Is PCOS an Intersex Condition?

Many people with PCOS resist being lumped under the intersex umbrella because of the negative associations of the word. Intersex identity is a complex issue encompassing different traits, causes, and medical treatments.

It encompasses genitalia, internal anatomy, and chromosomes, but also experiences like beauty standards, expectations, and discrimination. People with PCOS have a lot in common with intersex individuals who experience gender dysphoria.


PCOS can cause issues with fertility, infertility, weight gain, and other health concerns. These symptoms can lead to feelings of anxiety and depression, and may also affect social interactions with family members, friends, coworkers, and others in your community. The symptoms of PCOS can also be difficult to navigate in healthcare systems, where healthcare providers are often unfamiliar with the condition and its impacts. This can lead to misdiagnosis and a lack of access to appropriate treatment.

Many people with PCOS, like people with other intersex variations, can experience a sense of dysphoria or discomfort with their assigned gender, due to the physical characteristics associated with the condition. This can lead to a lack of acceptance or a disconnect with gender identity, which can have a negative impact on mental health and overall well-being. Healthcare providers should be familiar with the intersections of gender, intersex variation, and PCOS, so that they can provide more compassionate care for these individuals – This segment is a reflection of the service experts’ wisdom

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People with PCOS can be categorized as “women” on medical records, and are usually treated as such by healthcare providers. This can be difficult for some women who have hyperandrogenism, because they can feel like their body isn’t what it “should” be. They can also experience stigma and discrimination for not fitting the societal expectations of what it means to be a woman. This can lead to a lack of self-esteem and a negative relationship with their body.


People with PCOS have a lot in common with intersex people, including a tendency towards male-pattern genitalia, high testosterone levels and an imbalance of reproductive hormones. This may be why many people who are intersex also experience pcos. While some people have a hard time with the idea of putting pcos under the intersex umbrella, those who are intersex often see it as an important part of a larger movement for social change. They are fighting back against medical shame and advocating for healthcare that centers on individual choice.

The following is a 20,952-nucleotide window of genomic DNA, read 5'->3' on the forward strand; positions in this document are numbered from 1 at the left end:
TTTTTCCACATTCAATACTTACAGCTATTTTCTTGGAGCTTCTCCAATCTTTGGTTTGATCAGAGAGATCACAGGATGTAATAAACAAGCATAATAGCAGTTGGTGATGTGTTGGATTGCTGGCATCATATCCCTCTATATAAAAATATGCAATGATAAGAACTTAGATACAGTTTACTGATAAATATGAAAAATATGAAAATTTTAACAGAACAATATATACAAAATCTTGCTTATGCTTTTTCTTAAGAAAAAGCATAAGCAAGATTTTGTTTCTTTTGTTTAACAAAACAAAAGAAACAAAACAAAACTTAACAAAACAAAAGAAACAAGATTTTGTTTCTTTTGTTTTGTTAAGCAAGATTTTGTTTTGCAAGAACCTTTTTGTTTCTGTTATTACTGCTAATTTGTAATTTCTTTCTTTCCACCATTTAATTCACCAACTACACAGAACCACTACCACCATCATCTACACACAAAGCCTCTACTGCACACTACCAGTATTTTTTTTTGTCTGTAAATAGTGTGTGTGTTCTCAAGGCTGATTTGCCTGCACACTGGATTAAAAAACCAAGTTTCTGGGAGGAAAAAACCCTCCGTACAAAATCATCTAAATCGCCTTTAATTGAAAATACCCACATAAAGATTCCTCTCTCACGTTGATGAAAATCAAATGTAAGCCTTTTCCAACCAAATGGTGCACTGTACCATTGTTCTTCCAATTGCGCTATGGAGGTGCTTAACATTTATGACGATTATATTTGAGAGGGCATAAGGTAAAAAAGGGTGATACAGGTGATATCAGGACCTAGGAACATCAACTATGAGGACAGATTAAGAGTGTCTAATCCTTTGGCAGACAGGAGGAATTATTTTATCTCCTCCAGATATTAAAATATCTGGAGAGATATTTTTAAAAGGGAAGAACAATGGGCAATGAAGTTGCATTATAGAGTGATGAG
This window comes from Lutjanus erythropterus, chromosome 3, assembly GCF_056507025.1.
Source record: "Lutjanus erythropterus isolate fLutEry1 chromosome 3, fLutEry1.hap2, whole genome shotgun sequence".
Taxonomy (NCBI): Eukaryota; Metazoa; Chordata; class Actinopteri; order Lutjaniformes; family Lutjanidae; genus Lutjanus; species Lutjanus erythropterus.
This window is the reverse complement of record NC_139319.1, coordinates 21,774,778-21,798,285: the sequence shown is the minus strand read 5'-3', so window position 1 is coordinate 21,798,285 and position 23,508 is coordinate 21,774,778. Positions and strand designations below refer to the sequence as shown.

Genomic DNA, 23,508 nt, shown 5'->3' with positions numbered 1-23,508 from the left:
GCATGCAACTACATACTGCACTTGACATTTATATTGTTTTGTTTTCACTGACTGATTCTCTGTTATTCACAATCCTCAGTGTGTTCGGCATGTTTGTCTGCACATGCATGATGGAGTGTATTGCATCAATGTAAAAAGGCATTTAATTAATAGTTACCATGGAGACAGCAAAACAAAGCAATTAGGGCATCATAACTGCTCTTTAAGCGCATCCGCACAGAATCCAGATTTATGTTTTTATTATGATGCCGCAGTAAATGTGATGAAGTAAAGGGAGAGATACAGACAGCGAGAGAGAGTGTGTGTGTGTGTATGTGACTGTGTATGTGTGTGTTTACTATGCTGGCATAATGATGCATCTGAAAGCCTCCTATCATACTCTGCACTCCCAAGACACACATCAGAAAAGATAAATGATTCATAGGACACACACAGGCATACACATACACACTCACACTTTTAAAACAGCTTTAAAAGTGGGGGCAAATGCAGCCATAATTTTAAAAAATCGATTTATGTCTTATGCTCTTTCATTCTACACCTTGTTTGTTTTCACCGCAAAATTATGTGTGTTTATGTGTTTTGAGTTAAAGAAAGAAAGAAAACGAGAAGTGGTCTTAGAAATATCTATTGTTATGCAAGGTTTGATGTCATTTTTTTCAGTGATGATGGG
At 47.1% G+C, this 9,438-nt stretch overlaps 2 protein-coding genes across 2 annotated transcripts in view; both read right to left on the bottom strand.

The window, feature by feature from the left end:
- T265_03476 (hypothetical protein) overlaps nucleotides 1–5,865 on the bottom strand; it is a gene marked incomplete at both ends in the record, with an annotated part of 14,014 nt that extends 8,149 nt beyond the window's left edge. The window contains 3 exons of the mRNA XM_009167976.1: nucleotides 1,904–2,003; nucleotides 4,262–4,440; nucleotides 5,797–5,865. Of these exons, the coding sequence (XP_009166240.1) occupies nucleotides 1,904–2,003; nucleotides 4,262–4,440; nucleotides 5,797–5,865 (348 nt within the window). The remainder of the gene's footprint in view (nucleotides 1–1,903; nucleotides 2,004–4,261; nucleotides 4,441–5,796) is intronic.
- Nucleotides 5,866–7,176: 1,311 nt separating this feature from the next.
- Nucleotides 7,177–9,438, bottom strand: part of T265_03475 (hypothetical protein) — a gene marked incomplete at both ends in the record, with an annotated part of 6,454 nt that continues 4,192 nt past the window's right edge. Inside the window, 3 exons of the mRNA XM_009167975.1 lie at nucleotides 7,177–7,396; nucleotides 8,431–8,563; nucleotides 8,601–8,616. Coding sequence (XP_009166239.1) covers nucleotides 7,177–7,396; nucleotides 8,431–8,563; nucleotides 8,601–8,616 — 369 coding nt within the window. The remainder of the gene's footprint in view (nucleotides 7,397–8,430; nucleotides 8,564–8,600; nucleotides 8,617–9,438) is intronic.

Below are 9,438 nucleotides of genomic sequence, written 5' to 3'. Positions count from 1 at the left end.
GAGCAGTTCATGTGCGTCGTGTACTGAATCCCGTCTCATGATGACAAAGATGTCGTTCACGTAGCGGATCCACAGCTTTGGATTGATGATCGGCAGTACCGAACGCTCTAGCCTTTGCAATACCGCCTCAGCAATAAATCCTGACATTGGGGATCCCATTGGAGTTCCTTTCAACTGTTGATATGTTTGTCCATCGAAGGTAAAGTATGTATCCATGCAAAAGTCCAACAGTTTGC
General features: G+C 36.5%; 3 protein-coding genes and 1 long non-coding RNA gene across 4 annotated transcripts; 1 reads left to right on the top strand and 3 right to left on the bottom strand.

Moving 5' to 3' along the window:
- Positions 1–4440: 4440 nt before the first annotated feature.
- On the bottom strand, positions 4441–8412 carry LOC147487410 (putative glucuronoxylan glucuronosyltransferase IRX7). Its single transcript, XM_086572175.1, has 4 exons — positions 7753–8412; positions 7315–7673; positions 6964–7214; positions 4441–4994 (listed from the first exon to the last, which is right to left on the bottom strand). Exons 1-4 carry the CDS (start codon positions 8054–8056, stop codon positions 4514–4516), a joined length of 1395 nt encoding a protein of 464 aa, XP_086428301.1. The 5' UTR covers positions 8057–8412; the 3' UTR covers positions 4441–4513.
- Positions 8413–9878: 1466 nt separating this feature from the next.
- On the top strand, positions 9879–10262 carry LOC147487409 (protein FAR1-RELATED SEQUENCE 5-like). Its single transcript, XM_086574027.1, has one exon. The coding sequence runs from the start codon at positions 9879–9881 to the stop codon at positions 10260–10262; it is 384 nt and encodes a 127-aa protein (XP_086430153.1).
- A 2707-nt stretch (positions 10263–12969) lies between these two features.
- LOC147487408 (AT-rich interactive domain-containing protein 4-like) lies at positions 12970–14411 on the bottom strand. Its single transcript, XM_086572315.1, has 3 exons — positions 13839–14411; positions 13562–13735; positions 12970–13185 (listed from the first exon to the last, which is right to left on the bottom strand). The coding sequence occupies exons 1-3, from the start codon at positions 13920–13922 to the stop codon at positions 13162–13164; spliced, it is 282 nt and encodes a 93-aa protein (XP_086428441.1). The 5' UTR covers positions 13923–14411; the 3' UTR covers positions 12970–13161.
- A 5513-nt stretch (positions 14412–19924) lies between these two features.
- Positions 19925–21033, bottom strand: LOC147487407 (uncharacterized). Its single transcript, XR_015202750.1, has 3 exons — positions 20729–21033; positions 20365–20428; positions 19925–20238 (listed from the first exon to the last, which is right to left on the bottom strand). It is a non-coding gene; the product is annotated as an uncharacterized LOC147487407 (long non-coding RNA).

Generally, people who are intersex choose to identify as a non-binary or transgender person. They are also likely to be more open about their experiences with their pcos symptoms, which could lead to better diagnosis and treatment. Having these conversations with a supportive healthcare provider can help reduce feelings of confusion and isolation, as well as improve overall health outcomes.

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The difference between sex, gender and gender identity is that sex refers to the male or female label that healthcare providers assign at birth, while gender and gender identity are based on a person’s experience, internalized societal beliefs about what they should feel and behave like based on their genitals and reproductive anatomy, chromosomes and hormone levels. Having PCOS can impact gender and gender identity in different ways for people who are intersex, which can be difficult to navigate when seeking treatment.


Living with PCOS and intersex conditions can be challenging. It’s important to support individuals by listening and promoting awareness, advocacy, and compassionate care. This can include providing emotional and social support, educating people about these conditions, and challenging harmful stereotypes and misinformation.

Some people who have PCOS also have intersex traits, such as atypical hormone levels or ovarian cysts. These factors can exacerbate their symptoms and make fertility treatment more difficult. In addition, many people with intersex traits experience discrimination and stigma from society that can affect their health outcomes. By raising awareness and increasing understanding, we can create a more inclusive community for these individuals.

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It’s also important for healthcare providers to recognize the intersections between these conditions and gender identity, and to provide appropriate and effective treatments. This can involve avoiding assumptions based on binary male/female stereotypes and discussing medical treatment options with individuals in an open and honest way. Taking an intersectional approach to health can help people with PCOS and intersex conditions lead healthier, more fulfilling lives. Ultimately, it’s up to each individual to decide what matters to them and who they are in their own bodies. Those choices shouldn’t be dictated by others. People with intersex identities and/or PCOS deserve to be free to express themselves as they choose, without fear of discrimination or stigma.

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